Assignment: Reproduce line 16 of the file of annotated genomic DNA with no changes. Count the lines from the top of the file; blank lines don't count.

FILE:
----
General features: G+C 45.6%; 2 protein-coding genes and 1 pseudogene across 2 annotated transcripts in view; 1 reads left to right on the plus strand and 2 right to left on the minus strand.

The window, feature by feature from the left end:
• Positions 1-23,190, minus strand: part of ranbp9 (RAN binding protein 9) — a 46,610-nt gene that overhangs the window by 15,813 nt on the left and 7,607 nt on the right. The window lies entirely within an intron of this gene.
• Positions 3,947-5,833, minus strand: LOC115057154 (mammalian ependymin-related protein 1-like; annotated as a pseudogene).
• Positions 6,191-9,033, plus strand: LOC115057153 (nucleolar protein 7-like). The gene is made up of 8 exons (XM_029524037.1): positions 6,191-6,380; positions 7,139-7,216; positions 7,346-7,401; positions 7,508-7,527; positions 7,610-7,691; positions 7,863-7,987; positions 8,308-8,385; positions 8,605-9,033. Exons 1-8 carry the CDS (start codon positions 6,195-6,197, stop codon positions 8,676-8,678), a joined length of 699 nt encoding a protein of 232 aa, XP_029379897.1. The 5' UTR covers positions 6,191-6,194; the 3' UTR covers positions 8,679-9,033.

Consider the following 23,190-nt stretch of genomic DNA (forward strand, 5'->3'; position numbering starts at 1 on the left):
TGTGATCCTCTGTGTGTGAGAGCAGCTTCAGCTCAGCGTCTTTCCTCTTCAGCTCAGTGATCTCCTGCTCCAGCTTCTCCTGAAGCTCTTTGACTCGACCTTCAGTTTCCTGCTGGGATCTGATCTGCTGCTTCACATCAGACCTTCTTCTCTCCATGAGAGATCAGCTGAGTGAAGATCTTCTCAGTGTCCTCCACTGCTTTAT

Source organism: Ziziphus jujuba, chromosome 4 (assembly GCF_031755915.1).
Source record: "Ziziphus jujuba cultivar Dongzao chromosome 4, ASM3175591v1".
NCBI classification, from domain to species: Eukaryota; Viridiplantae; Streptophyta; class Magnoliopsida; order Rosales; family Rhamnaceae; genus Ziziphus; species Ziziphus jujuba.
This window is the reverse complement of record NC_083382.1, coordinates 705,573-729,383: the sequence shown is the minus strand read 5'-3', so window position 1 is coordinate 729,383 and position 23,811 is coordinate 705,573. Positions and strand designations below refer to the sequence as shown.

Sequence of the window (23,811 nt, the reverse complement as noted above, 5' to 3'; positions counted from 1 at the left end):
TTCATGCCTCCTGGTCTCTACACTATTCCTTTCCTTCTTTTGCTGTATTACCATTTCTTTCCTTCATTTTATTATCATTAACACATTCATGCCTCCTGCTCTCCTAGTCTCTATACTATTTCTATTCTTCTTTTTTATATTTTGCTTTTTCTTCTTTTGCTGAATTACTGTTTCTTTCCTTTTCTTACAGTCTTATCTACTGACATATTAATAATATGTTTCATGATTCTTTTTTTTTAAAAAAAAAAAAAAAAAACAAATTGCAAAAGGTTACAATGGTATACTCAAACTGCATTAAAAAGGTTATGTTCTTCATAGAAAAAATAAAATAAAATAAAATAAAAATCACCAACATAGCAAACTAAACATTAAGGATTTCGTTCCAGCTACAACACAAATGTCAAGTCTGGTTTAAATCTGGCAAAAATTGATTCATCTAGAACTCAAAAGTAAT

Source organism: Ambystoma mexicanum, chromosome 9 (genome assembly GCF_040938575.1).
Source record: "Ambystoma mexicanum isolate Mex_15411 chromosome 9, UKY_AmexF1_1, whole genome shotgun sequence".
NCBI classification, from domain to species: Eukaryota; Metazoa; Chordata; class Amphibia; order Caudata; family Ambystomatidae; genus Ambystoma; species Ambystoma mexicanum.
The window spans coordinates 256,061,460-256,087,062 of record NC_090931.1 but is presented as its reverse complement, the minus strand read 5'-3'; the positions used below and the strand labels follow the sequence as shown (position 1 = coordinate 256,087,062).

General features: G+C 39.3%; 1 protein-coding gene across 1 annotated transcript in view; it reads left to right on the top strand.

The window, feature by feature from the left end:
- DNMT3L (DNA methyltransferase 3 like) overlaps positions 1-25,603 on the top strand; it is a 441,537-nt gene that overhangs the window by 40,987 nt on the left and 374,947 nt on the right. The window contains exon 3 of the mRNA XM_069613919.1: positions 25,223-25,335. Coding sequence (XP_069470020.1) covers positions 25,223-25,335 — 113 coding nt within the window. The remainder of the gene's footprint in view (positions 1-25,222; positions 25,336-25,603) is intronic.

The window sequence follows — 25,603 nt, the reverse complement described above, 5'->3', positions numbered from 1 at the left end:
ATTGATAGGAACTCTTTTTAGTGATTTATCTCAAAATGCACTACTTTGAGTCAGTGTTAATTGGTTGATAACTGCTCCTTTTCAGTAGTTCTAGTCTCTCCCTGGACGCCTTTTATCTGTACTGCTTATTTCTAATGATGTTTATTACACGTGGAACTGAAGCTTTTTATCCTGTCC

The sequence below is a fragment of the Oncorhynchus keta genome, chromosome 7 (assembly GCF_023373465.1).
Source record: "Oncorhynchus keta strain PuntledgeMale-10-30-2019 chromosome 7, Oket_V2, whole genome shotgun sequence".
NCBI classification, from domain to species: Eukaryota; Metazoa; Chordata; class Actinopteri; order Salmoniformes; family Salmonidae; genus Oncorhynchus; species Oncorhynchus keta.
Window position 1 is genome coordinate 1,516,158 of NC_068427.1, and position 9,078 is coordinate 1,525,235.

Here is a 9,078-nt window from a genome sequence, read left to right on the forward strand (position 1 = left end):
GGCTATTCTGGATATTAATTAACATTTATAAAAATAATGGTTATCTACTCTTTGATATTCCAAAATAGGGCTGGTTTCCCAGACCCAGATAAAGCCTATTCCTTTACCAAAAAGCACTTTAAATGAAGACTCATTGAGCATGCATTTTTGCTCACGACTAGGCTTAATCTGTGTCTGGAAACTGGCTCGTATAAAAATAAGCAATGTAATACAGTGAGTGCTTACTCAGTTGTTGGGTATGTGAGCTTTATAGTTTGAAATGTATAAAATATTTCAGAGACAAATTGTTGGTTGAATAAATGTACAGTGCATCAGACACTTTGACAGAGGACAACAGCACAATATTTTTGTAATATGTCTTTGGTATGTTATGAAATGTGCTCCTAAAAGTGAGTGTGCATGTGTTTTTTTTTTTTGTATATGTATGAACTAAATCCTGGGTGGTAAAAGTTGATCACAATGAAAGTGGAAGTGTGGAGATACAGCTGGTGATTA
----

NCBI classification, from domain to species: Eukaryota; Metazoa; Chordata; class Amphibia; order Caudata; family Ambystomatidae; genus Ambystoma; species Ambystoma mexicanum.